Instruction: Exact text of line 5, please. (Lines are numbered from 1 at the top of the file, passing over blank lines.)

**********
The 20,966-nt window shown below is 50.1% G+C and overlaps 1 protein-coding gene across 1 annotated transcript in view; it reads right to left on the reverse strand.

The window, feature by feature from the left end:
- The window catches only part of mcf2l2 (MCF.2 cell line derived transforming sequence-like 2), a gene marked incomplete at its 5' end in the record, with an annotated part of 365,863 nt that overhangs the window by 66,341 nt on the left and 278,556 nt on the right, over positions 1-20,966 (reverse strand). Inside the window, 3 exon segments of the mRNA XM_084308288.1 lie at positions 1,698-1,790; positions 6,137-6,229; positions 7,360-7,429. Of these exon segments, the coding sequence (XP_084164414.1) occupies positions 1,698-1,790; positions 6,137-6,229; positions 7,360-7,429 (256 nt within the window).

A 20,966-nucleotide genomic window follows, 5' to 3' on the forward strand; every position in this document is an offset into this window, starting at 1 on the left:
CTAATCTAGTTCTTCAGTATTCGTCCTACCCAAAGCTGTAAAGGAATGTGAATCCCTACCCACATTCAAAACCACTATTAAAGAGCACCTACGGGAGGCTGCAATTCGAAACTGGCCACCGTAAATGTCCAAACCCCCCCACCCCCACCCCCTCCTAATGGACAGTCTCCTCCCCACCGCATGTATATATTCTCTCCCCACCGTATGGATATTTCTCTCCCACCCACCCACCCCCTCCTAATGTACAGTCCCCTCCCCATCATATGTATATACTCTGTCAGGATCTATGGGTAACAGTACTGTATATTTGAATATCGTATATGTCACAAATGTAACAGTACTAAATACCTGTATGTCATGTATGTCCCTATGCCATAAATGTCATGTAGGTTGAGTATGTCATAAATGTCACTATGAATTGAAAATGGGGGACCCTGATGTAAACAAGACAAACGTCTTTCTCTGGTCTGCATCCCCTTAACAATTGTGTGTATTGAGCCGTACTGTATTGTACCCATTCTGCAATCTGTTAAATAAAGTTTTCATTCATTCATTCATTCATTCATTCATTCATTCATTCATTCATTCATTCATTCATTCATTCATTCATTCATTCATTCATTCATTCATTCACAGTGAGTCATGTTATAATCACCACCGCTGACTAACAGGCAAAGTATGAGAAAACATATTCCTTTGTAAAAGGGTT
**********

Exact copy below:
CTAATCTAGTTCTTCAGTATTCGTCCTACCCAAAGCTGTAAAGGAATGTGAATCCCTACCCACATTCAAAACCACTATTAAAGAGCACCTACGGGAGGCTGCAATTCGAAACTGGCCACCGTAAATGTCCAAACCCCCCCACCCCCACCCCCTCCTAATGGACAGTCTCCTCCCCACCGCATGTATATATTCTCTCCCCACCGTATGGATATTTCTCTCCCACCCACCCACCCCCTCCTAATGTACAGTCCCCTCCCCATCATATGTATATACTCTGTCAGGATCTATGGGTAACAGTACTGTATATTTGAATATCGTATATGTCACAAATGTAACAGTACTAAATACCTGTATGTCATGTATGTCCCTATGCCATAAATGTCATGTAGGTTGAGTATGTCATAAATGTCACTATGAATTGAAAATGGGGGACCCTGATGTAAACAAGACAAACGTCTTTCTCTGGTCTGCATCCCCTTAACAATTGTGTGTATTGAGCCGTACTGTATTGTACCCATTCTGCAATCTGTTAAATAAAGTTTTCATTCATTCATTCATTCATTCATTCATTCATTCATTCATTCATTCATTCATTCATTCATTCATTCATTCATTCATTCATTCATTCATTCACAGTGAGTCATGTTATAATCACCACCGCTGACTAACAGGCAAAGTATGAGAAAACATATTCCTTTGTAAAAGGGTT